When I run PCA on a certain data set, is the solution given to me unique?

I.e., I obtain a set of 2d coordinates, based on interpoint distances. Is it possible to find at least one more arrangement of the points that would meet these constraints?

If the answer is yes, how can I find such different solution?

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    $\begingroup$ The answer to the uniqueness question is both yes and no. It is "yes" in the sense that the eigenspaces and eigenvalues are mathematically well and uniquely defined. It is "no" in the senses that (a) there are multiple ways to represent those eigenspaces (even a normalized eigenvector can be negated and there are many choices of basis for degenerate eigenspaces) and (b) different algorithms may produce results that differ due to accumulation of floating point error in the calculations. $\endgroup$ – whuber Oct 10 '12 at 15:48
  • $\begingroup$ Ramsay and Silverman in the book "Functinal Data Analysis", mention VARIMAX rotation. Thy talk about splitting a dataset of functions (represented as a matrix) into its principle components. $\endgroup$ – power Nov 9 '12 at 6:38
  • $\begingroup$ It sounds like you want to use PCA as a tool for dimension reduction. You may start by looking at Dimensionality reduction... $\endgroup$ – Elvis Dec 9 '12 at 6:41

Something that hasn't been noticed yet is that simply reversing the sign of a PC produces a different solution. That is, if $\mathbf{w}$ is the $n$th principal component, then $-\mathbf{w}$ is also a solution to the $n$th principal component. This has caused confusion before, especially when your computer outputs alternating PCs. See this question.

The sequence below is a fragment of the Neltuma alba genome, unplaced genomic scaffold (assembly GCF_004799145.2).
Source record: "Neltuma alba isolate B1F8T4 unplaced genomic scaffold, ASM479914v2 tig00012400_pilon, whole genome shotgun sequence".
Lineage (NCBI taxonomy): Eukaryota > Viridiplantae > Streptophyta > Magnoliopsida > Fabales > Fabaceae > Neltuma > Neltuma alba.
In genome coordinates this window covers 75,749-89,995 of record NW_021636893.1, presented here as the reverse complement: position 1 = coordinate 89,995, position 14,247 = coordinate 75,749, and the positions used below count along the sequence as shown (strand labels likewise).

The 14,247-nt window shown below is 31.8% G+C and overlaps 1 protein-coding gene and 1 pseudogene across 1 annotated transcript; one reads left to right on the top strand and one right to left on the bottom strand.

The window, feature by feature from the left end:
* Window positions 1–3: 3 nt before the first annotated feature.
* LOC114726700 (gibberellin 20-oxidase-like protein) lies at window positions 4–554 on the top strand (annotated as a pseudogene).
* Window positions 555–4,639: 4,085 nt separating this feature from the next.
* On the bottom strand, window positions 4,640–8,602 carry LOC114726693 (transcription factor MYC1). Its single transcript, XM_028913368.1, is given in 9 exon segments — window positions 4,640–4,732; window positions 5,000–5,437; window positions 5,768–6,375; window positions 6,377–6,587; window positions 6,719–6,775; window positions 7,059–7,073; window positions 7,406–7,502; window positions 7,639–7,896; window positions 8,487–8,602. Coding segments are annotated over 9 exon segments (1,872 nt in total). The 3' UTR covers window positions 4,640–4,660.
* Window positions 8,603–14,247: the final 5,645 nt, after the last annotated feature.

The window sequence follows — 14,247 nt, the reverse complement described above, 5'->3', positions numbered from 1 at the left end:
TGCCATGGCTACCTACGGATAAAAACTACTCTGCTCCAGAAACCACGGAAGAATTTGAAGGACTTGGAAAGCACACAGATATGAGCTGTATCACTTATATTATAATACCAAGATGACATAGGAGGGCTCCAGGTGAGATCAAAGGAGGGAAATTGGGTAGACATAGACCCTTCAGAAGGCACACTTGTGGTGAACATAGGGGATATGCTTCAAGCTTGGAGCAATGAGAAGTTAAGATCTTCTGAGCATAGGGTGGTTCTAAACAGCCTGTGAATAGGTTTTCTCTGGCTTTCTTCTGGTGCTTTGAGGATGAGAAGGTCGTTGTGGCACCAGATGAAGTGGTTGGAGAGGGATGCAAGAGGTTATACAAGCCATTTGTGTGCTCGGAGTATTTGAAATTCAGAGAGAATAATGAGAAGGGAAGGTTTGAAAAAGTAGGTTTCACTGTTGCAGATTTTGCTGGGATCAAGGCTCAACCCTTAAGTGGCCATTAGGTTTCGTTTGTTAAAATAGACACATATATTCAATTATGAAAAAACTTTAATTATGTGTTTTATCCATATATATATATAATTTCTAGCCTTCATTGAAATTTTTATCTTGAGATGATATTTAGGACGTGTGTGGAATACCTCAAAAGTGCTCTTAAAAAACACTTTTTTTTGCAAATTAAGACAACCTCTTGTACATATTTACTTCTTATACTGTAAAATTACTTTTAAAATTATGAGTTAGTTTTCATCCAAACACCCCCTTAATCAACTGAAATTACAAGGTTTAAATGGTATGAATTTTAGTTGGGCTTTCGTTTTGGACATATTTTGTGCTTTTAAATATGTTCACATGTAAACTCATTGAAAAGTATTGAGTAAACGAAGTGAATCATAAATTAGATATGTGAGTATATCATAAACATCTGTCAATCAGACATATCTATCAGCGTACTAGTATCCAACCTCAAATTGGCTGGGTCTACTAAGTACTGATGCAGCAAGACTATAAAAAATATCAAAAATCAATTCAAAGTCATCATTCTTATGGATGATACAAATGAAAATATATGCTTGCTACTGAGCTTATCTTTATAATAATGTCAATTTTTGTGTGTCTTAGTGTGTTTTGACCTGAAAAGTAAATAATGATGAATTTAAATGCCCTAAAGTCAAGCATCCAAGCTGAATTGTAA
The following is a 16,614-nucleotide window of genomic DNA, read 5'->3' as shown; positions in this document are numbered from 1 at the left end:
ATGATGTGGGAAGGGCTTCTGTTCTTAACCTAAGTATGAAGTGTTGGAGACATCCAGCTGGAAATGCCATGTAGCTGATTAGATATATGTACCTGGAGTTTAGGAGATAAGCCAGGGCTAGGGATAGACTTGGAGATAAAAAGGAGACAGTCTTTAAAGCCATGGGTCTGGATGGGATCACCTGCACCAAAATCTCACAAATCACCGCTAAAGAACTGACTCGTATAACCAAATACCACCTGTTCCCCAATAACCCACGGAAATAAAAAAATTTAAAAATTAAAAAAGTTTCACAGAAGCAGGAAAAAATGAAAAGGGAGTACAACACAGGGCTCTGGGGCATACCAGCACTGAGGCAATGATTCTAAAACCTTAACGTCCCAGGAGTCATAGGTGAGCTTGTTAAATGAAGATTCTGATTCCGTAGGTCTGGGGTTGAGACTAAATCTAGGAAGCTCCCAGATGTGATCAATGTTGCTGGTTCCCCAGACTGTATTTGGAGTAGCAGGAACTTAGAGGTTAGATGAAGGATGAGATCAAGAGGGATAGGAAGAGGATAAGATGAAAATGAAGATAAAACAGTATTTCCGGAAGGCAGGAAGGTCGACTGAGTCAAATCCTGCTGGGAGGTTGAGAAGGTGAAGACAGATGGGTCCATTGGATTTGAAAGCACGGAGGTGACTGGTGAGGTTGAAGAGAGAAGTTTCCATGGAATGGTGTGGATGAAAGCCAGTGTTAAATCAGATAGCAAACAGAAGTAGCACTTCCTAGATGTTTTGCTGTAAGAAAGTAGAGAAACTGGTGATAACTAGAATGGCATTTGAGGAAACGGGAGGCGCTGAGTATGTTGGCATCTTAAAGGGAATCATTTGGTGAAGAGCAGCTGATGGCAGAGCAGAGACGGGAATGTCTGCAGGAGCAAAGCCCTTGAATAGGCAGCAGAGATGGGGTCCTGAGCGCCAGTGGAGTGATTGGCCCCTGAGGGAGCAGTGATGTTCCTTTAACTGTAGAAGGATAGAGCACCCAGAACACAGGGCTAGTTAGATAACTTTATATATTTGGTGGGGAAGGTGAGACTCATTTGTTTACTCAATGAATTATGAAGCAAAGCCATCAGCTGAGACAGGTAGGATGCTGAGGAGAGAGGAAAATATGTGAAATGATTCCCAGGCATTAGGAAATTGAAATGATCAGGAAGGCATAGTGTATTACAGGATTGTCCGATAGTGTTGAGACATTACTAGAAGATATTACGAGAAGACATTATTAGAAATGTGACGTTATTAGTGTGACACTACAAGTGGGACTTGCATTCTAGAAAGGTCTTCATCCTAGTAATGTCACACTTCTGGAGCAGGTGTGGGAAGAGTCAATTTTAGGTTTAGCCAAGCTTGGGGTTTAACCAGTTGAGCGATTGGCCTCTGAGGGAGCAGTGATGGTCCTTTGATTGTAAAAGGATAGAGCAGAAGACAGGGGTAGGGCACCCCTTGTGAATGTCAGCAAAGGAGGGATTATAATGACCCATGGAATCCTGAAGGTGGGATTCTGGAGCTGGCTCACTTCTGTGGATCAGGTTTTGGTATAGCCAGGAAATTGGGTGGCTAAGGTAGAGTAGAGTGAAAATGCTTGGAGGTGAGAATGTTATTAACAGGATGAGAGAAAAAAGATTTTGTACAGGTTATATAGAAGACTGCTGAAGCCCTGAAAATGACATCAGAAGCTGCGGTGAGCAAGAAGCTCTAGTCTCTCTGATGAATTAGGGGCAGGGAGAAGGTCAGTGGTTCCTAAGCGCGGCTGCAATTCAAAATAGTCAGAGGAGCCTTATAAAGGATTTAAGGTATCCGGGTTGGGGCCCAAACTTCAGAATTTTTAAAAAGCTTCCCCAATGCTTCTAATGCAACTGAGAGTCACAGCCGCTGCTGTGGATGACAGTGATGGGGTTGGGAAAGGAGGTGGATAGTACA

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    $\begingroup$ For an interesting practical application of this ambiguity, please see stats.stackexchange.com/questions/34396. (BTW, the sign reversal was noticed: see the first comment to this question.) $\endgroup$ – whuber Jan 8 '13 at 16:40

No, the answer is not unique. There are many ways to show this. One possibility is to notice that spectral decomposition of a square $p$ by $p$ matrix $X$ is the solution to the maximization of a convex function of $w$. Consider the first eigen-vector/value:

$$\lambda_1=\underset{w\in\mathbb{R}^{p}:||w||=1}{\max} w'Xw$$

(where $\lambda_1$ is the first eigen-value and $w^*$ the first eigen-vector).

The solution to such problems (e.g. the values of $w$ attaining that maximum) are, in general, not unique.

However the algorithms for computing these solutions are deterministic, meaning that save for numerical corner cases, the solutions you get should be the same.

Example of such numerical corner cases: cases where several eigen-values are (numerically) the same, cases where the $X$ is rank-deficient...


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